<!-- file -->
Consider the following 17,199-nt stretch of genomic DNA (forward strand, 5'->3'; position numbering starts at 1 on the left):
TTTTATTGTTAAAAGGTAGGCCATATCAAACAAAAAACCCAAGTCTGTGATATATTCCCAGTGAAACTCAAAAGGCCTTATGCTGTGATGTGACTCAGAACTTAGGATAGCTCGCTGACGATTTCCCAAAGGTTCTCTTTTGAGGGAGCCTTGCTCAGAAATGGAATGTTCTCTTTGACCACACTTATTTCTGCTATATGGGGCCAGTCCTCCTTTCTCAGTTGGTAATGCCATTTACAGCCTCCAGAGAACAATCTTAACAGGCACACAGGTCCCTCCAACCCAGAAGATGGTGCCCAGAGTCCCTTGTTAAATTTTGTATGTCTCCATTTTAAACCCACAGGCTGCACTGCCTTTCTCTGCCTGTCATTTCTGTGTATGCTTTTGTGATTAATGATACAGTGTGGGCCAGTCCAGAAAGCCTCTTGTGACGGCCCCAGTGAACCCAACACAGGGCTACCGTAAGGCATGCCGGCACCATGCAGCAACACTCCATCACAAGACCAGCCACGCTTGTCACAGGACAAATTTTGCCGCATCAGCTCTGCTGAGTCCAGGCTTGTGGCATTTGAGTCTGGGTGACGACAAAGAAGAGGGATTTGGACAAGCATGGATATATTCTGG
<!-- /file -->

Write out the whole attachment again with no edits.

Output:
Consider the following 17,199-nt stretch of genomic DNA (forward strand, 5'->3'; position numbering starts at 1 on the left):
TTTTATTGTTAAAAGGTAGGCCATATCAAACAAAAAACCCAAGTCTGTGATATATTCCCAGTGAAACTCAAAAGGCCTTATGCTGTGATGTGACTCAGAACTTAGGATAGCTCGCTGACGATTTCCCAAAGGTTCTCTTTTGAGGGAGCCTTGCTCAGAAATGGAATGTTCTCTTTGACCACACTTATTTCTGCTATATGGGGCCAGTCCTCCTTTCTCAGTTGGTAATGCCATTTACAGCCTCCAGAGAACAATCTTAACAGGCACACAGGTCCCTCCAACCCAGAAGATGGTGCCCAGAGTCCCTTGTTAAATTTTGTATGTCTCCATTTTAAACCCACAGGCTGCACTGCCTTTCTCTGCCTGTCATTTCTGTGTATGCTTTTGTGATTAATGATACAGTGTGGGCCAGTCCAGAAAGCCTCTTGTGACGGCCCCAGTGAACCCAACACAGGGCTACCGTAAGGCATGCCGGCACCATGCAGCAACACTCCATCACAAGACCAGCCACGCTTGTCACAGGACAAATTTTGCCGCATCAGCTCTGCTGAGTCCAGGCTTGTGGCATTTGAGTCTGGGTGACGACAAAGAAGAGGGATTTGGACAAGCATGGATATATTCTGG